Preoccupations - New Material

by Jon Burke Rating:8 Release Date:2018-03-23
Preoccupations - New Material
Preoccupations - New Material

In terms of artistic sea changes, few are as profound as the sonic evolution of Preoccupations. The band emerged from the ashes of Women, a rather remarkable Canadian indie group from the aughts. The first Preoccupations album, recorded under the Viet Cong moniker, garnered both critical acclaim and a lot of preoccupied attention to their rather tasteless band name. In response, the band changed their name in advance of their second LP, Preoccupations, to Preoccupations. Though less controversial than its predecessor, Preoccupations is easily one of the best records of 2016 and set a high bar for the band’s third album. The noisy, post-punk, snarl of Viet Cong transitioned into an intense darkwave vibe on Preoccupations and now, on New Material, the band has finally settled into making fully-formed songs offering a broader sound palette and deeper emotional range.

New Material’s opener, “Espionage” pours-out layer-upon-layer of 80’s synth-pop glory to quickly create a deep river of sounds reminiscent of The Cure, New Order and Gary Numan with some slight flourishes Giorgio Moroder-esque to boot. Matt Flegel’s affected vocals, now reminiscent of Peter Murphy, lock-in nicely with Matt Wallace’s outsized-yet-flat drum sound. The guitars at first crunch and then soar their way across and then above the tense track. The layering of the sounds helps to create an uncomfortable thrum that underpins the whole song in an increasingly aggressive manner. As an opening salvo, “Espionage” shows Preoccupations have transitioned into a much tighter unit than ever before.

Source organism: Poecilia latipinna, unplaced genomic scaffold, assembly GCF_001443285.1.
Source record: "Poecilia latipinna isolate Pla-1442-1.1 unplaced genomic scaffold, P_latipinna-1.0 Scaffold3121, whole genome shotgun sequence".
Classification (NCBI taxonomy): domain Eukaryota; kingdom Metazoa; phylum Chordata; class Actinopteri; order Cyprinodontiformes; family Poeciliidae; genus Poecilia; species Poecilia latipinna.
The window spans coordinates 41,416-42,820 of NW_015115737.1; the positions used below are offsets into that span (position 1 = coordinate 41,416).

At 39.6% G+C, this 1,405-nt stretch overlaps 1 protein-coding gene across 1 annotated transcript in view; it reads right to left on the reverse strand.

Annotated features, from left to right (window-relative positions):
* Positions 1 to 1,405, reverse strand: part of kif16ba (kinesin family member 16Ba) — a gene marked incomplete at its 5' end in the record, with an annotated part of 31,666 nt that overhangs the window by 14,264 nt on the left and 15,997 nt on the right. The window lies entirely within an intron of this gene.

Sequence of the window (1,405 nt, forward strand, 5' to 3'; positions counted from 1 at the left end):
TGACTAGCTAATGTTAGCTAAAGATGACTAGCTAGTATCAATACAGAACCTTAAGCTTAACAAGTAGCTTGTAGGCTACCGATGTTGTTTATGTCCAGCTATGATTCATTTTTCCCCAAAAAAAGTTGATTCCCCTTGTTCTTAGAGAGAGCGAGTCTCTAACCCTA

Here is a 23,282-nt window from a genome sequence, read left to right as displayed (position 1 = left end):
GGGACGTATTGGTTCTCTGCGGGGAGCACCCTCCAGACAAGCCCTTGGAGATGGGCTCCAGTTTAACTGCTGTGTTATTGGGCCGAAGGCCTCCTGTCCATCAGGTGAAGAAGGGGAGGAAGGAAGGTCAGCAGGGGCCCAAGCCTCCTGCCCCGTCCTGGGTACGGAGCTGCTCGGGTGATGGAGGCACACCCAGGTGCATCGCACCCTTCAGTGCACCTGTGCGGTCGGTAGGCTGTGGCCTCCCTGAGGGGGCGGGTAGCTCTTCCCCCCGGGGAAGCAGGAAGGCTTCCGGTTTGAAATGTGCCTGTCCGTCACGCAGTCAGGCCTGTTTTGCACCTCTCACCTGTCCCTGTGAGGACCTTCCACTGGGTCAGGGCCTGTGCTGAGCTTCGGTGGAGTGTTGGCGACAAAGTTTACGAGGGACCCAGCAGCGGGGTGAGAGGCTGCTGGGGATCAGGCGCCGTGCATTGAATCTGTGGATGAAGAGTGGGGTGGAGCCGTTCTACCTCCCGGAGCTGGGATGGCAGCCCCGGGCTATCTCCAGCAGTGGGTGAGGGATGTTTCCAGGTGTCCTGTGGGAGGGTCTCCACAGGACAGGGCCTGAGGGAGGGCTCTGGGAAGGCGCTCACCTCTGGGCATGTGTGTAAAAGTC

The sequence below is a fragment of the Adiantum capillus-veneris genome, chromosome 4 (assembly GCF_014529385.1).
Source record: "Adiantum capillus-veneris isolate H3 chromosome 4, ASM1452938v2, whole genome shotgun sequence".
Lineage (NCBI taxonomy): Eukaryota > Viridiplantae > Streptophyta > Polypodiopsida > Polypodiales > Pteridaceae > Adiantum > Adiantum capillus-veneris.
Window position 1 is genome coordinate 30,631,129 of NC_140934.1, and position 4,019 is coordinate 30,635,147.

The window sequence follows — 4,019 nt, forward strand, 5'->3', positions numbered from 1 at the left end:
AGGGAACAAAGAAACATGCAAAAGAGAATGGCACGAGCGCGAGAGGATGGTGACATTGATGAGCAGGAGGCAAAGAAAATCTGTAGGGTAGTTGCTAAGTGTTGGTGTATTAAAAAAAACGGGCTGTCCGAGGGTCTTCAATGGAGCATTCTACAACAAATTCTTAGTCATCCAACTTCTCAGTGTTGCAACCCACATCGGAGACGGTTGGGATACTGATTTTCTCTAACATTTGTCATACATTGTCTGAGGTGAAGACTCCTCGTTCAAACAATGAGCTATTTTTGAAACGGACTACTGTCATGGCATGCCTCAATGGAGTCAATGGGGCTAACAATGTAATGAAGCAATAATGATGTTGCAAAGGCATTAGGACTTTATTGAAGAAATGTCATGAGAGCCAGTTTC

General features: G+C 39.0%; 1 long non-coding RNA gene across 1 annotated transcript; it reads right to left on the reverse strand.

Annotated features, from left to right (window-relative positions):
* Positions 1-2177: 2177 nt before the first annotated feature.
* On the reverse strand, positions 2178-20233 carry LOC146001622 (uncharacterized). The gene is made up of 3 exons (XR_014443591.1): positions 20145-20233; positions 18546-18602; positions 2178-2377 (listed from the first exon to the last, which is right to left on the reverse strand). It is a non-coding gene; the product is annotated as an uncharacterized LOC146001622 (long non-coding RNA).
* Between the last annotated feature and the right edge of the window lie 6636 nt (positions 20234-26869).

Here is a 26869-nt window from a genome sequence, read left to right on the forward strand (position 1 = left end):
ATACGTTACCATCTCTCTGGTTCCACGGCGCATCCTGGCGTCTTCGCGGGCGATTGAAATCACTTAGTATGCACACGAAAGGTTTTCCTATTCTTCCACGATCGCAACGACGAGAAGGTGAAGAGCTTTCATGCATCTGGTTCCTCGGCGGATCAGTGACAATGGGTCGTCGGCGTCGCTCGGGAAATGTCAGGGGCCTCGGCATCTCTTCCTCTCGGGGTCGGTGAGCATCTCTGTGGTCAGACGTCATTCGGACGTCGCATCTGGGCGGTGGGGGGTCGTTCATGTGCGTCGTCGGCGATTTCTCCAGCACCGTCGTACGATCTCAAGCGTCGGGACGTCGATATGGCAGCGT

“Decompose” opens with some lovely vocal harmonizing and then launches into a repetitive, rocket-paced, synth journey to the farthest reaches of space. It’s reminiscent of “Crosseyed and Painless” but cleaner and more futuristic. “Disarray,” with its shimmering, Bauhaus-meets-The Cure sound and “Antidote” which sounds like the best Chameleons song you’ve never heard, might be the two most uplifting songs the band has recorded to date. “Antidote” in particular becomes New Material’s centerpiece and, despite its thundering drums and the growl in Flegel’s vocals, offers a glimmer of hope for listeners that not all is lost if they can learn to accept the nobility of defeat.

New Material is the first non-self-titled album the band has ever released and the newness it projects has seeped into everything Preoccupations touches here. The new cohesion, the new sound and new hope present on the record are all welcome additions. Preoccupations has always been a “band to watch” but never quite lived up to the hype... until now.

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